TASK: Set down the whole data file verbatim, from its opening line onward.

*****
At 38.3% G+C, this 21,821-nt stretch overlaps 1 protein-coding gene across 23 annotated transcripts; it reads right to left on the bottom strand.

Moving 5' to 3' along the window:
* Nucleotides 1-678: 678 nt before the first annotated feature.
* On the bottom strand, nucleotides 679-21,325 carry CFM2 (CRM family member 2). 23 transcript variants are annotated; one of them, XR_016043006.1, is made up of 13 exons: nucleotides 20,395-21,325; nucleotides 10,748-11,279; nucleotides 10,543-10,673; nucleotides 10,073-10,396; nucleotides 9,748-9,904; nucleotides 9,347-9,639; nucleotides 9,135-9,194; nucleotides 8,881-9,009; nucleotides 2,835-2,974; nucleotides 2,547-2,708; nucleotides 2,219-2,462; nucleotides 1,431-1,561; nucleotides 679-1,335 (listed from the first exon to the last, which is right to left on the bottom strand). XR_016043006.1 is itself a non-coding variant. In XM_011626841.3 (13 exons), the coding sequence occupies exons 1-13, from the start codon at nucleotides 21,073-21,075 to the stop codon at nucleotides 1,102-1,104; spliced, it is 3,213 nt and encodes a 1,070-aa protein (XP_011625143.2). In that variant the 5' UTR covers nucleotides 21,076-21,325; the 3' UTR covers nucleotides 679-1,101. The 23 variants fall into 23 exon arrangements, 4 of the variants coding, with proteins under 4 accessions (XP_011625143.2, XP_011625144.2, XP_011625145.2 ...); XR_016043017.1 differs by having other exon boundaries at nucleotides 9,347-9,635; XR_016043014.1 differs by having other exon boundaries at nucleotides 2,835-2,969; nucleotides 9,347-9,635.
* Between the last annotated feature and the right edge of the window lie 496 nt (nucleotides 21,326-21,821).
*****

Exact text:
At 38.3% G+C, this 21,821-nt stretch overlaps 1 protein-coding gene across 23 annotated transcripts; it reads right to left on the bottom strand.

Moving 5' to 3' along the window:
* Nucleotides 1-678: 678 nt before the first annotated feature.
* On the bottom strand, nucleotides 679-21,325 carry CFM2 (CRM family member 2). 23 transcript variants are annotated; one of them, XR_016043006.1, is made up of 13 exons: nucleotides 20,395-21,325; nucleotides 10,748-11,279; nucleotides 10,543-10,673; nucleotides 10,073-10,396; nucleotides 9,748-9,904; nucleotides 9,347-9,639; nucleotides 9,135-9,194; nucleotides 8,881-9,009; nucleotides 2,835-2,974; nucleotides 2,547-2,708; nucleotides 2,219-2,462; nucleotides 1,431-1,561; nucleotides 679-1,335 (listed from the first exon to the last, which is right to left on the bottom strand). XR_016043006.1 is itself a non-coding variant. In XM_011626841.3 (13 exons), the coding sequence occupies exons 1-13, from the start codon at nucleotides 21,073-21,075 to the stop codon at nucleotides 1,102-1,104; spliced, it is 3,213 nt and encodes a 1,070-aa protein (XP_011625143.2). In that variant the 5' UTR covers nucleotides 21,076-21,325; the 3' UTR covers nucleotides 679-1,101. The 23 variants fall into 23 exon arrangements, 4 of the variants coding, with proteins under 4 accessions (XP_011625143.2, XP_011625144.2, XP_011625145.2 ...); XR_016043017.1 differs by having other exon boundaries at nucleotides 9,347-9,635; XR_016043014.1 differs by having other exon boundaries at nucleotides 2,835-2,969; nucleotides 9,347-9,635.
* Between the last annotated feature and the right edge of the window lie 496 nt (nucleotides 21,326-21,821).